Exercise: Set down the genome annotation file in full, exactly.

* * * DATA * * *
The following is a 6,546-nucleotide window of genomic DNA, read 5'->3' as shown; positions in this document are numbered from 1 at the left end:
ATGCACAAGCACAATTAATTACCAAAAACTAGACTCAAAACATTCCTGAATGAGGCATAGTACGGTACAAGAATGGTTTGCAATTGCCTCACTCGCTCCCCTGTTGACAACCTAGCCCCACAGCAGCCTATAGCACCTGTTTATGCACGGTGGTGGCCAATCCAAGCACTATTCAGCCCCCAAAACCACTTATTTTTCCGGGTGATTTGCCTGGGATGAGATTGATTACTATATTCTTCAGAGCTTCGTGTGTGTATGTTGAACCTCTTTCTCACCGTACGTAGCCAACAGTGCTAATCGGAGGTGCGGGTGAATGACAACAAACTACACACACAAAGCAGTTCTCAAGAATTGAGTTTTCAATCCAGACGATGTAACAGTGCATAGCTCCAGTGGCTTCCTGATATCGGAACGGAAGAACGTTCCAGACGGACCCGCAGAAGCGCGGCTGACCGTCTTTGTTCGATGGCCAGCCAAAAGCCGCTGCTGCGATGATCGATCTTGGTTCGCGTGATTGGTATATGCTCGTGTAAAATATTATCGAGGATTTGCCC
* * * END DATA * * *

The following is a 6,546-nucleotide window of genomic DNA, read 5'->3' as shown; positions in this document are numbered from 1 at the left end:
ATGCACAAGCACAATTAATTACCAAAAACTAGACTCAAAACATTCCTGAATGAGGCATAGTACGGTACAAGAATGGTTTGCAATTGCCTCACTCGCTCCCCTGTTGACAACCTAGCCCCACAGCAGCCTATAGCACCTGTTTATGCACGGTGGTGGCCAATCCAAGCACTATTCAGCCCCCAAAACCACTTATTTTTCCGGGTGATTTGCCTGGGATGAGATTGATTACTATATTCTTCAGAGCTTCGTGTGTGTATGTTGAACCTCTTTCTCACCGTACGTAGCCAACAGTGCTAATCGGAGGTGCGGGTGAATGACAACAAACTACACACACAAAGCAGTTCTCAAGAATTGAGTTTTCAATCCAGACGATGTAACAGTGCATAGCTCCAGTGGCTTCCTGATATCGGAACGGAAGAACGTTCCAGACGGACCCGCAGAAGCGCGGCTGACCGTCTTTGTTCGATGGCCAGCCAAAAGCCGCTGCTGCGATGATCGATCTTGGTTCGCGTGATTGGTATATGCTCGTGTAAAATATTATCGAGGATTTGCCC